Wordle frustration inspires Cambridge Dictionary’s word of the year


The endless permutations of five-letter words took over the internet in 2022 as the online puzzle game Wordle dominated social media feeds, pop culture and even determined the Cambridge Dictionary’s word of the year.

“Homer” was looked up on the Cambridge Dictionary website more than 79,000 times this year, with 65,401 searches taking place in one day – May 5.

The reason? That was the day it was the Wordle answer, provoking frustration from non-American users unfamiliar with the term as they attempted to secure a win by guessing the word within the game’s six-guess limit.

“Homer” is an informal American-English term for a home run in baseball, Cambridge Dictionary said in a news release Wednesday. Others might know it as the name of a Simpsons character or an ancient Greek poet.

“Many players outside the US had not heard this word before,” added the news release. “Huge numbers of players expressed their frustration and annoyance on social media, but many also turned to the Cambridge Dictionary to find out more.”

“Still angry about ‘homer,’” one person tweeted on May 31. “It’s been weeks now. Furious.”

There were several other American-English words that appeared on Wordle and later spiked in searches on the Cambridge Dictionary website – described by the dictionary’s news release as the “Wordle effect.”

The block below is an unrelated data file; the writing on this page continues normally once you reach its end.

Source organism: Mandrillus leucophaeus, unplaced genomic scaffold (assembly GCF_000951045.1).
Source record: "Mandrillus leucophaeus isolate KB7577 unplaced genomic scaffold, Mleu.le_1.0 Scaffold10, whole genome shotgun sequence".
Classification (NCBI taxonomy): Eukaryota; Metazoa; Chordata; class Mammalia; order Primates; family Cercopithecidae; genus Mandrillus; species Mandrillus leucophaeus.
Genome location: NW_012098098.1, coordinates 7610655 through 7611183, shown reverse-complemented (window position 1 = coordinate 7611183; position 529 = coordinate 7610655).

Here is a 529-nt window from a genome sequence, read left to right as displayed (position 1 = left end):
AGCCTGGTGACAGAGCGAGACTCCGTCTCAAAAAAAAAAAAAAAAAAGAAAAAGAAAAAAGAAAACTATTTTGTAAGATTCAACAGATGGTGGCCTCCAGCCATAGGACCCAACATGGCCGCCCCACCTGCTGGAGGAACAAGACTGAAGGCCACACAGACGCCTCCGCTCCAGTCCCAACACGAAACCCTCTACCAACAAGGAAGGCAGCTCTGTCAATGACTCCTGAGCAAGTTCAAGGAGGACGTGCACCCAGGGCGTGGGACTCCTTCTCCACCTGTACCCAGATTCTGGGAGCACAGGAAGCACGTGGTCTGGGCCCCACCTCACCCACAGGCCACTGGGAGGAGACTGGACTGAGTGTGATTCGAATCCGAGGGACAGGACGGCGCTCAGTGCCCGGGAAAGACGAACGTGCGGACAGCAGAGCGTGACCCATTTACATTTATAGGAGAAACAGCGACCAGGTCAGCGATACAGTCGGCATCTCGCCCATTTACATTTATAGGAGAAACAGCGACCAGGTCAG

The American spelling of “humor” saw increased traffic, with almost 30,000 searches on the day it was the Wordle answer, while more unusual words like “caulk” and “bayou” were also searched thousands of times.

Cambridge Dictionary’s choice for word of the year illustrates the popularity of a simple game that could be shared online when global pandemic restrictions limited social interactions for millions.

“Perhaps it’s no wonder that people enjoy the focus and mental challenge of a simple word game that can be a shared experience with family and friends, whether they’re physically together or not, at a time of volatility and prolonged recovery from a global pandemic,” Wendalyn Nichols, from the Cambridge Dictionary, said in the release.

“Even the complaints about the choice of words seem to be part of the fun.”

After Wordle’s viral popularity, it was bought by the New York Times and drove the best ever quarter for net subscriber additions to its games sections, CEO Meredith Kopit Levien said in the earnings release in May.

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